Global stocks started May on the back foot after a slew of US corporate earnings undermined investor hopes that markets may have put the worst of the coronavirus pandemic behind them.
The falls on Friday could mark a turn in sentiment for investors, who have been emboldened of late by hopes of a potential treatment for Covid-19 and the ending of economic lockdowns in the US and Europe.
US stocks in April notched their biggest monthly rally since 1987.
On Friday, Japan’s benchmark Topix index fell 2.1 per cent while Australia’s S&P/ASX 200 dropped 3.7 per cent. Markets in mainland China, Hong Kong and South Korea were closed for public holidays.
Equity market positivity ebbed after US ecommerce group Amazon warned that severe coronavirus-related strain could leave operating income in the second quarter anywhere between a loss and gain of $1.5bn. That sent shares down 5 per cent in after-hours trading.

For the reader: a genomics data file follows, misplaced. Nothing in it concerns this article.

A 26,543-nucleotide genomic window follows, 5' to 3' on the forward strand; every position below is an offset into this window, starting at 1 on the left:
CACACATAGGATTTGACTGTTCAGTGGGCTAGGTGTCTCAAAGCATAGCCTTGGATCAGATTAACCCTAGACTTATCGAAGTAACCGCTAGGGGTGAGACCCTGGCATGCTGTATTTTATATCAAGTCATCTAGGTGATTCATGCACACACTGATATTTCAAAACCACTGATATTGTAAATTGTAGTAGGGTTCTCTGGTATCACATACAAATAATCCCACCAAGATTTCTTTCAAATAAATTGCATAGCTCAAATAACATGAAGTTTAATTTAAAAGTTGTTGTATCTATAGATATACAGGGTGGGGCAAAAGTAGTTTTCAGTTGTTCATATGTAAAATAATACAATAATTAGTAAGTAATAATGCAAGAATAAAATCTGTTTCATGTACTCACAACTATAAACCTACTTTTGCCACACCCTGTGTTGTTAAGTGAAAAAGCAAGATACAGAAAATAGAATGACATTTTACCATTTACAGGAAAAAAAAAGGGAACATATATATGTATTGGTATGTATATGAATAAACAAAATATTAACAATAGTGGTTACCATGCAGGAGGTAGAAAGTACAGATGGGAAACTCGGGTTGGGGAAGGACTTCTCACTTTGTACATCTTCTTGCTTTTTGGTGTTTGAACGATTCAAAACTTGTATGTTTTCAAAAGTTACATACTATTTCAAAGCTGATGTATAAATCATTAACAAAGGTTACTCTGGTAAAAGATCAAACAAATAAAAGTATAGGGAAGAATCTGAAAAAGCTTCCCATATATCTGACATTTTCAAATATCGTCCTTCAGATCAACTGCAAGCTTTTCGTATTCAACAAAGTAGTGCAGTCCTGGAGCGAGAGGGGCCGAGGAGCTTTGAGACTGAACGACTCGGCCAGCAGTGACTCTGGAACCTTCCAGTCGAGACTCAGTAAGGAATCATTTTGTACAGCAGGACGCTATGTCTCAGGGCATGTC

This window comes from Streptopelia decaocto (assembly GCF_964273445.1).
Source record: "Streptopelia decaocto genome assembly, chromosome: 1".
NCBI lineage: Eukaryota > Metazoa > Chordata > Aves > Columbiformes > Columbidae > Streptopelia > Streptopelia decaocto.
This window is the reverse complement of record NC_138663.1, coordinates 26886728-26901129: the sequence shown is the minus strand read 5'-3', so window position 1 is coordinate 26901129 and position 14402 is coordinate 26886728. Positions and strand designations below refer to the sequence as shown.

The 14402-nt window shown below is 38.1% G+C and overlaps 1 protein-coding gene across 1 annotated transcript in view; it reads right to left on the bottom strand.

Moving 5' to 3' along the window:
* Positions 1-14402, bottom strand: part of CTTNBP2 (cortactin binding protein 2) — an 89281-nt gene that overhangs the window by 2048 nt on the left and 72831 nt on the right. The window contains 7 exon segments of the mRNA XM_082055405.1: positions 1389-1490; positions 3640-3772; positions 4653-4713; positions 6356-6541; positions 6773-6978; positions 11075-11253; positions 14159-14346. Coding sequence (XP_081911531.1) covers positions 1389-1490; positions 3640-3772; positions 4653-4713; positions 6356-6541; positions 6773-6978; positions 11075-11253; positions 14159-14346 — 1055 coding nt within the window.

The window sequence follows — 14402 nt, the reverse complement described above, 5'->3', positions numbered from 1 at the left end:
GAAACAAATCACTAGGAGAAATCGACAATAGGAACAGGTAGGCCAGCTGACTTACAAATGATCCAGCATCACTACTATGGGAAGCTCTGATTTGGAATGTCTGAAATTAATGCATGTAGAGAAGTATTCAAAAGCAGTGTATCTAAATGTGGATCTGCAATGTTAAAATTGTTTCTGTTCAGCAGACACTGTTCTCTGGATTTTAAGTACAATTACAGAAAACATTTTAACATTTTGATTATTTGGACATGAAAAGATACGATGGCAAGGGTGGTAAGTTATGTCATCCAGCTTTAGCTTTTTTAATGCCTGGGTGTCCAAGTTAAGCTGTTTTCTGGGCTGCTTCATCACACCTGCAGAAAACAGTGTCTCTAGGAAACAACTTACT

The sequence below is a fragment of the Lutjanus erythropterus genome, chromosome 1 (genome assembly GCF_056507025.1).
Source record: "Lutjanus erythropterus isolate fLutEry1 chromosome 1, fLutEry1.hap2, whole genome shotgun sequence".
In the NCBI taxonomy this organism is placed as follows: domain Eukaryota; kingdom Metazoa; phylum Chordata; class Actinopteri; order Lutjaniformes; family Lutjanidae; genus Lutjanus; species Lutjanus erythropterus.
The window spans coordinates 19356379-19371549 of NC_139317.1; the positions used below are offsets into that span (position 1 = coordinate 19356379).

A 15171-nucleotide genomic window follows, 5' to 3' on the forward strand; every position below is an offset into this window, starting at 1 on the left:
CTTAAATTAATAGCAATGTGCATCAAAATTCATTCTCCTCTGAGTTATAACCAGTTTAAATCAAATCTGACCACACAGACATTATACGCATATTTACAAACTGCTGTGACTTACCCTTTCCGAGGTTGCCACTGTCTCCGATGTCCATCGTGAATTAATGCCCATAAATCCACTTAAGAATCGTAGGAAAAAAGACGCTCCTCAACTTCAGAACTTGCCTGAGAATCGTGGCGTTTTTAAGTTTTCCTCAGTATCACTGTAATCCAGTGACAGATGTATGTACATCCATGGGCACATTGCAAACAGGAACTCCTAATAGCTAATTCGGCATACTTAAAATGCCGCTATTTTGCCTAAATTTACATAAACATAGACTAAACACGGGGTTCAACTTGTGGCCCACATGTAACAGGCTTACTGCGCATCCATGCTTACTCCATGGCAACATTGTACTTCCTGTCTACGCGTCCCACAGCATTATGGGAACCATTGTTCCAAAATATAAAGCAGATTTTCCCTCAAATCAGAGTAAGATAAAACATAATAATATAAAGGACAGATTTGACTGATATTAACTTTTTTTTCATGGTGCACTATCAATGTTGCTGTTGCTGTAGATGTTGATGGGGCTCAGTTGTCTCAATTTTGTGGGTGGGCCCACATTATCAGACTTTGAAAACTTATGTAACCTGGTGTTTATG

That, and technology company Apple’s decision to withhold guidance for the current quarter, has raised fresh concerns over the corporate impact of the global health crisis. Shares in Apple fell 2.5 per cent after the US market closed.
Wall Street’s S&P 500 slipped almost 1 per cent overnight after data showed that more than 3.8m Americans had filed new claims for jobless benefits in the last week, bringing the total from the start of the lockdown to more than 30m.
Futures tipped the US stock benchmark to drop 1.4 per cent when trading begins on Wall Street later in the day. The FTSE 100 was expected to fall by the same extent.
In Asia, Japanese stocks were under pressure after purchasing managers’ index data for April signalled the sharpest drop since 2009, as the pandemic spurred factory shutdowns and a collapse in demand.
“Until we’re past the peak of the Covid-19 pandemic and export demand can begin its slow recovery, a sizeable chunk of Japan’s manufacturing economy is set to remain effectively shut down,” said Joe Hayes, an economist at IHS Markit.
Oil prices added to Thursday’s gains. International benchmark Brent rose 2.2 per cent to $27.05 a barrel, while US marker West Texas Intermediate climbed 3.7 per cent to $19.54.